Quote Originally Posted by Salem View Post
    You mean it's included as a crutch to help ancient programmers limp along without them having to relearn too much.

    Outside of your DOS world, your header file is meaningless.

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    Ah that's true, fair enough. But without him, c++ wouldn't even be here.. how much did it end up changing from his initial vision anyways?

    btw is there a way to have a "label" as a template argument? Would rather use them than #define macros..

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    Quote Originally Posted by underthesun View Post
    Ah that's true, fair enough. But without him, c++ wouldn't even be here.. how much did it end up changing from his initial vision anyways?
    I think he's pretty happy with how it has evolved. There may have been a few things he'd rather see, but the committee lacks the funding to do.
    So yes, praise be to him, but not all of it

    btw is there a way to have a "label" as a template argument? Would rather use them than #define macros..
    I'm not sure what you mean.
    This is possible:
    Code:
    const int x = 10;
    template<int N> void myfunc()
    {
        std::cout << N << std::endl;
    }
    If not this, then I don't know what you mean...
    Quote Originally Posted by Adak View Post
    io.h certainly IS included in some modern compilers. It is no longer part of the standard for C, but it is nevertheless, included in the very latest Pelles C versions.
    Quote Originally Posted by Salem View Post
    You mean it's included as a crutch to help ancient programmers limp along without them having to relearn too much.

    Outside of your DOS world, your header file is meaningless.

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    Quote Originally Posted by underthesun
    btw is there a way to have a "label" as a template argument? Would rather use them than #define macros..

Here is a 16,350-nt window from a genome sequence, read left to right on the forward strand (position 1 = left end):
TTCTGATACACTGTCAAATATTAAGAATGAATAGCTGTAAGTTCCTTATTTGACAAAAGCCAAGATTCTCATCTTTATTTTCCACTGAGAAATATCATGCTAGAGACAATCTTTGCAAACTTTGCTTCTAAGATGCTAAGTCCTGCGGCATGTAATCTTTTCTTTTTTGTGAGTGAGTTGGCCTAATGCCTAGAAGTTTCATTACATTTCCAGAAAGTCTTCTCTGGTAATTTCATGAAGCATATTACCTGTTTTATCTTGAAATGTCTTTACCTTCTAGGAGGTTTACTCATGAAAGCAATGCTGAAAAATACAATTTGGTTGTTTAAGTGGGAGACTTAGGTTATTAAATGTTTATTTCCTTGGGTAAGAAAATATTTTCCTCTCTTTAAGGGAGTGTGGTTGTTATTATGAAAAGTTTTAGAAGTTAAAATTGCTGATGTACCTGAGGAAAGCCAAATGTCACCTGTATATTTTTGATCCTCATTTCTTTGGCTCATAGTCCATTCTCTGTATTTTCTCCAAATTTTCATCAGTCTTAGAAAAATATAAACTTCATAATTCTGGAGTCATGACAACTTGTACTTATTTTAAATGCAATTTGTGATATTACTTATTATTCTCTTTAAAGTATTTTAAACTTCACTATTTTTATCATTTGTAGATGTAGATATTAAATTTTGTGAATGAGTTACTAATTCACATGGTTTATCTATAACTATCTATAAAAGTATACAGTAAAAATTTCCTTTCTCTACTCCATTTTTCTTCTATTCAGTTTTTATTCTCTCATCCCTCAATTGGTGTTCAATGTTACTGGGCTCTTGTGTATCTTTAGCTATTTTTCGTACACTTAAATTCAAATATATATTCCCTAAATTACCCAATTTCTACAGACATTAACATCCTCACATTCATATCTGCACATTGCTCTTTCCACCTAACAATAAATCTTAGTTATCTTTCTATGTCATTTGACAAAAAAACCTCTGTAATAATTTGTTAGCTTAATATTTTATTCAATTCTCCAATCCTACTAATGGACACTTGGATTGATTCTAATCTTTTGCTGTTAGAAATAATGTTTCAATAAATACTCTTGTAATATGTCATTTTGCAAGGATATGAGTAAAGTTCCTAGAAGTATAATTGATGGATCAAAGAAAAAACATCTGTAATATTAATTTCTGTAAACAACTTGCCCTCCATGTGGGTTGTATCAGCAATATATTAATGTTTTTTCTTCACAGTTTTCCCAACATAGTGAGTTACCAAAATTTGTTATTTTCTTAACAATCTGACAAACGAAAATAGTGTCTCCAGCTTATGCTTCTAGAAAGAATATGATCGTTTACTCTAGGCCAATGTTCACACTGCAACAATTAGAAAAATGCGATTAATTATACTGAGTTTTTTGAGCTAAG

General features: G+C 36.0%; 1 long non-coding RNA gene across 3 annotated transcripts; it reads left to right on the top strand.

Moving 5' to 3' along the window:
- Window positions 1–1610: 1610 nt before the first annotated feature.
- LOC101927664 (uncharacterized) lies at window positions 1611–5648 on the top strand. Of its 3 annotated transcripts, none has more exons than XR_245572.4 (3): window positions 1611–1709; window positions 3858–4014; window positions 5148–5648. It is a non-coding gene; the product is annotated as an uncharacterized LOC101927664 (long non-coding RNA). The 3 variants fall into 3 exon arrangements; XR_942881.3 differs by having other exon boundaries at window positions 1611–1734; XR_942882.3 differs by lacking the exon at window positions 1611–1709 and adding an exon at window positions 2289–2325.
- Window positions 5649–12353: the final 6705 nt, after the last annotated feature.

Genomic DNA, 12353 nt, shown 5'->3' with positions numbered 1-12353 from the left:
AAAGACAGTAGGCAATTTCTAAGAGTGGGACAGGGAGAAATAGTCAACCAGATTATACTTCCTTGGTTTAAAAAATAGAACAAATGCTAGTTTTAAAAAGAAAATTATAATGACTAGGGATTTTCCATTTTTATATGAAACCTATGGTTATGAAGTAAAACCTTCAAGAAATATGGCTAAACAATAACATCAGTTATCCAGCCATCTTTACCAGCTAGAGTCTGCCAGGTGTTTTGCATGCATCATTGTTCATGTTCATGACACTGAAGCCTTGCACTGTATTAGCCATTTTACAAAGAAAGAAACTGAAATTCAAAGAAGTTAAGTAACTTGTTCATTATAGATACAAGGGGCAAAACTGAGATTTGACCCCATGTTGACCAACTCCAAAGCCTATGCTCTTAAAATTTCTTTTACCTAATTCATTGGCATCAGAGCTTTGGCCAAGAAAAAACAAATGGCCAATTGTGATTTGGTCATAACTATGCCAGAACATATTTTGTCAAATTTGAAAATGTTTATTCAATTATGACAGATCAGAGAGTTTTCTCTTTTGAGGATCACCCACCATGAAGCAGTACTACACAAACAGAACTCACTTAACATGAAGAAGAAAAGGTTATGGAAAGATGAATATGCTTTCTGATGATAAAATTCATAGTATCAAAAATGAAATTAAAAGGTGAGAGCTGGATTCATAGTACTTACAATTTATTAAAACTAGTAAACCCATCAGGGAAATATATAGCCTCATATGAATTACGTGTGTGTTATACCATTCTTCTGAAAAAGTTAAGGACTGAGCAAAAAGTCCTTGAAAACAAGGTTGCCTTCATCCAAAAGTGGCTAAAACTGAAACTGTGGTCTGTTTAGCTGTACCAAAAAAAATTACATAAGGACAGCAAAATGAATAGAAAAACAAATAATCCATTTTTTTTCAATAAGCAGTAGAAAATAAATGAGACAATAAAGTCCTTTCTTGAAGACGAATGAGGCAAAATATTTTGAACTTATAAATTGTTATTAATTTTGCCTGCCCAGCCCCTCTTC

What do you have in mind? You might want to give an example of the macro that you intend to do away with.
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    Quote Originally Posted by underthesun View Post
    what I've done is made a special smart container class using a template, where the stuff contained has to be a subclass of this base class, which will call the container to dissociate when it gets destructed. I think this should be ok, it's just strange for this not covered by stl.
    I distrust code that requires such shenanigans. Who holds this pointer, and why wouldn't he know that the pointee is gone through some other means? In a perfect ownership model, it should be technically impossible for an object to be destroyed while an observer holds a reference to it.

    Also, given that your pointer is an observing pointer and it's usually quite possible that there's multiple observers for a single object, does that mean that the base class must hold a list of every observer?
    All the buzzt!
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    Yeah, it does hold a list of observers, using a list<Holder*>. The template class has a holder inside it. i.e
    Code:
    class Pointee{
       list<PointerHolder*> holders;
       // plus destructor methods that dissociates this
    };
    
    class PointerHolder{
       Pointee * thepointed;
       // plus destructor methods that dissociates with the pointed pointees
    };
    
    template <class SubclassOfPointee>
    class Holder{
       PointerHolder holder;
       // plus a bunch of convenient operators such as:
       Holder<SubclassOfPointee>& operator=(SubclassOfPointee * thepointee){
          holder.assign(thepointee);
          return *this;
       }
    };
    That list of pointers might seem overkill, but I was going to implement it that way for what I needed for keeping track of a bunch of enemies in a game, where they could die any second, and these observers do not own the pointer in any way.

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    What do you have in mind? You might want to give an example of the macro that you intend to do away with.
    Was thinking of allowing
    Code:
    template <class M, label moo>
    void do100times(M& m){
       m.moo();
    }
    Then again you can probably do most of that with #define macros, except they seem a bit messy.. sorry was going off topic with the thread.